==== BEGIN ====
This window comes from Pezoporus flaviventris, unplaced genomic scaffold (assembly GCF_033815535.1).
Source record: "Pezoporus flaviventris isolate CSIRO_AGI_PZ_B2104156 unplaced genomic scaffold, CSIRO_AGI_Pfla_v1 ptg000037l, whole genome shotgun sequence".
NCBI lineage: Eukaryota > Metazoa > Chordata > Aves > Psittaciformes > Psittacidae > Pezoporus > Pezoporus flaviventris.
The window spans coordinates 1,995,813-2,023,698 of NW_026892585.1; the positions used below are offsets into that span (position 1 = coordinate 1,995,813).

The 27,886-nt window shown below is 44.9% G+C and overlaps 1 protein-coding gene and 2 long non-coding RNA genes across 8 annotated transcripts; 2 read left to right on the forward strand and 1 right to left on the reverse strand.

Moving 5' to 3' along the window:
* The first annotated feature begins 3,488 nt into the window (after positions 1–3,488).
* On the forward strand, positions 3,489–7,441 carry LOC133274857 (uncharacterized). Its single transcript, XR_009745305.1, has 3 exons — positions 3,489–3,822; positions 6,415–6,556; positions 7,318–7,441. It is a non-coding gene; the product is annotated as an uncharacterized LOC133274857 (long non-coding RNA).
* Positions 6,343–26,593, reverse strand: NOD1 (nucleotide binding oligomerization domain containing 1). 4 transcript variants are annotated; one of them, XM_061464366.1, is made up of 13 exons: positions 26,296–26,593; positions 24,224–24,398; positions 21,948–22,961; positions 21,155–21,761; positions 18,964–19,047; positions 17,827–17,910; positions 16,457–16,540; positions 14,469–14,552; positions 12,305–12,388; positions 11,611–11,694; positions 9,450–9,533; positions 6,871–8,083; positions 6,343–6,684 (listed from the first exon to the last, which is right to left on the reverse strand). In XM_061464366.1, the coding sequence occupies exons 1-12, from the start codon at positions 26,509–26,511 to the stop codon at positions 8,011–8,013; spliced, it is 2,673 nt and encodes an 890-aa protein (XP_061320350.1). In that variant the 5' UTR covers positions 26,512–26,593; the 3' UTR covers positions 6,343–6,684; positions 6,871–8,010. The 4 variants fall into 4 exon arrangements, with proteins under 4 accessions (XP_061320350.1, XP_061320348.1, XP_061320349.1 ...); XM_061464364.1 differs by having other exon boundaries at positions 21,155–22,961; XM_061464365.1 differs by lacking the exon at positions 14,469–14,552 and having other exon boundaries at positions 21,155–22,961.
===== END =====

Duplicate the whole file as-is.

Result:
This window comes from Pezoporus flaviventris, unplaced genomic scaffold (assembly GCF_033815535.1).
Source record: "Pezoporus flaviventris isolate CSIRO_AGI_PZ_B2104156 unplaced genomic scaffold, CSIRO_AGI_Pfla_v1 ptg000037l, whole genome shotgun sequence".
NCBI lineage: Eukaryota > Metazoa > Chordata > Aves > Psittaciformes > Psittacidae > Pezoporus > Pezoporus flaviventris.
The window spans coordinates 1,995,813-2,023,698 of NW_026892585.1; the positions used below are offsets into that span (position 1 = coordinate 1,995,813).

The 27,886-nt window shown below is 44.9% G+C and overlaps 1 protein-coding gene and 2 long non-coding RNA genes across 8 annotated transcripts; 2 read left to right on the forward strand and 1 right to left on the reverse strand.

Moving 5' to 3' along the window:
* The first annotated feature begins 3,488 nt into the window (after positions 1–3,488).
* On the forward strand, positions 3,489–7,441 carry LOC133274857 (uncharacterized). Its single transcript, XR_009745305.1, has 3 exons — positions 3,489–3,822; positions 6,415–6,556; positions 7,318–7,441. It is a non-coding gene; the product is annotated as an uncharacterized LOC133274857 (long non-coding RNA).
* Positions 6,343–26,593, reverse strand: NOD1 (nucleotide binding oligomerization domain containing 1). 4 transcript variants are annotated; one of them, XM_061464366.1, is made up of 13 exons: positions 26,296–26,593; positions 24,224–24,398; positions 21,948–22,961; positions 21,155–21,761; positions 18,964–19,047; positions 17,827–17,910; positions 16,457–16,540; positions 14,469–14,552; positions 12,305–12,388; positions 11,611–11,694; positions 9,450–9,533; positions 6,871–8,083; positions 6,343–6,684 (listed from the first exon to the last, which is right to left on the reverse strand). In XM_061464366.1, the coding sequence occupies exons 1-12, from the start codon at positions 26,509–26,511 to the stop codon at positions 8,011–8,013; spliced, it is 2,673 nt and encodes an 890-aa protein (XP_061320350.1). In that variant the 5' UTR covers positions 26,512–26,593; the 3' UTR covers positions 6,343–6,684; positions 6,871–8,010. The 4 variants fall into 4 exon arrangements, with proteins under 4 accessions (XP_061320350.1, XP_061320348.1, XP_061320349.1 ...); XM_061464364.1 differs by having other exon boundaries at positions 21,155–22,961; XM_061464365.1 differs by lacking the exon at positions 14,469–14,552 and having other exon boundaries at positions 21,155–22,961.